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EMF Studies

21 January 2017

The NTP Cell Phone RF Radiation Health Effects Project

The NTP Cell Phone RF Radiation Health Effects Project [Health Matters]
James C. Lin, Univ. of Illinois at Chicago, Chicago, IL, USA
Published in: IEEE Microwave Magazine
( Volume: 18, Issue: 1, Jan.-Feb. 2017 )

Abstract:
On 26 May 2016, a U.S.-government-led project reported occurrences of two types of rare cancers in laboratory rats exposed to RF radiation used for wireless cell phone operations. This five-year project has been ongoing for more than ten years, with a currently estimated price tag of US$25 million or more of taxpayers' money (two to three times its original budget). That's huge! It is the largest health effects study ever undertaken by the National Toxicology Program (NTP) of the National Institute of Environmental Health Sciences (NIEHS).

Full text available.

On 26 May 2016, a U.S.-government-led project reported occurrences of two types of rare cancers in laboratory rats exposed to RF radiation used for wireless cell phone operations [1].

This five-year project has been ongoing for more than ten years, with a currently estimated price tag of US$25 million or more of taxpayers' money (two to three times its original budget). That's huge! It is the largest health effects study ever undertaken by the National Toxicology Program (NTP) of the National Institute of Environmental Health Sciences (NIEHS).

The Findings and their Implications

Observation of malignant gliomas in the brain and schwannomas of the heart from two-year (or lifelong, in most cases) RF-exposed rats represented partial findings from the project. Results reportedly were reviewed by expert peer reviewers selected by the NTP and the National Institutes of Health.

The NTP's announcement of animal results from their large RF health effects study is major; in 2011, the World Health Organization's International Agency for Research on Cancer (IARC) classified exposure to cell phone RF radiation as a possible carcinogen for humans. The classification was based on epidemiological studies reporting increased cancer risks among heavy or long-term users of cell phones.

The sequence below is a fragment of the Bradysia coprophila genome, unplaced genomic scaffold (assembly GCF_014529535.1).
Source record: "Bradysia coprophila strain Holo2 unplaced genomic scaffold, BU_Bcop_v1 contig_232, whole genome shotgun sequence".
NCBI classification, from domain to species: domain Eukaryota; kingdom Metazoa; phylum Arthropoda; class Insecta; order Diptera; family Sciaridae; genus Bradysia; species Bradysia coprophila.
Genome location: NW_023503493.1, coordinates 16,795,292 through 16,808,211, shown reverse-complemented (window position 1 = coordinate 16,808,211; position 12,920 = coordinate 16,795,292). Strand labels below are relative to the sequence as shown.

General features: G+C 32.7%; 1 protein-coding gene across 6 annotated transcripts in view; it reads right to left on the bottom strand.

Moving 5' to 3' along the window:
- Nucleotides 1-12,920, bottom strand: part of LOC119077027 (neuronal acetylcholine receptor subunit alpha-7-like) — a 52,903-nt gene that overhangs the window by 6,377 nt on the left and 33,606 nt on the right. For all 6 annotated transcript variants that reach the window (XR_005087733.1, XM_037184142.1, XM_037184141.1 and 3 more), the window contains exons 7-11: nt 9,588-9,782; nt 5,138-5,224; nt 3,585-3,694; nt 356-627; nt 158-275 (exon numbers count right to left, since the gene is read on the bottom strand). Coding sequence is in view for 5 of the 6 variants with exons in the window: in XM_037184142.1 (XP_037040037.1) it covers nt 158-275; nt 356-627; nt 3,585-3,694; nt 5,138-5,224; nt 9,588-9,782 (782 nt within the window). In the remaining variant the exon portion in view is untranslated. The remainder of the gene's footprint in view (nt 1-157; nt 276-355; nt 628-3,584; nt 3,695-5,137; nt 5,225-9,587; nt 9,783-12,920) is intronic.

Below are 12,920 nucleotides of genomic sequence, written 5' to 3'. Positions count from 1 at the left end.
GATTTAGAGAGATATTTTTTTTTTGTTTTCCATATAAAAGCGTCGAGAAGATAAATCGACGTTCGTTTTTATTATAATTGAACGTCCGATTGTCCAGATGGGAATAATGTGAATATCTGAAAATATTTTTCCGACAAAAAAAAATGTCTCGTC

The IARC had assessed available scientific papers and concluded that—while evidence was incomplete and limited, especially with regard to results from animal experiments—epidemiological studies reporting increased risks for gliomas (a type of malignant brain cancer) and acoustic neuromas (a nonmalignant tumor of Schwann-cells-sheathed auditory nerves) among heavy or long-term users of cell phones are sufficiently strong to support a Group 2B classification of possibly carcinogenic to humans for exposure to RF radiation.

This classification is third among the IARC's groupings of carcinogenic risk for humans. The highest category, Group 1, is reserved for agents that are “carcinogenic to humans,” followed by Group 2A (“probably carcinogenic to humans”) and Group 2B (“possibly carcinogenic to humans”), then Group 3 (“not classifiable as to its carcinogenicity to humans”), and, lastly, Group 4 (“probably not carcinogenic to humans”).

Inevitable Controversy

Reactions have been swift, startling, and disconcerting. Some mainstream media opined that use of cell phones does not lead to cancer. The NTP report is just hype, pure and simple. In contrast, the American Cancer Society, among others, consider the NTP report as signifying a paradigm shift in the understanding of RF radiation and cancer, reversing its previous position.

Continue reading:
http://ieeexplore.ieee.org/document/7779288/

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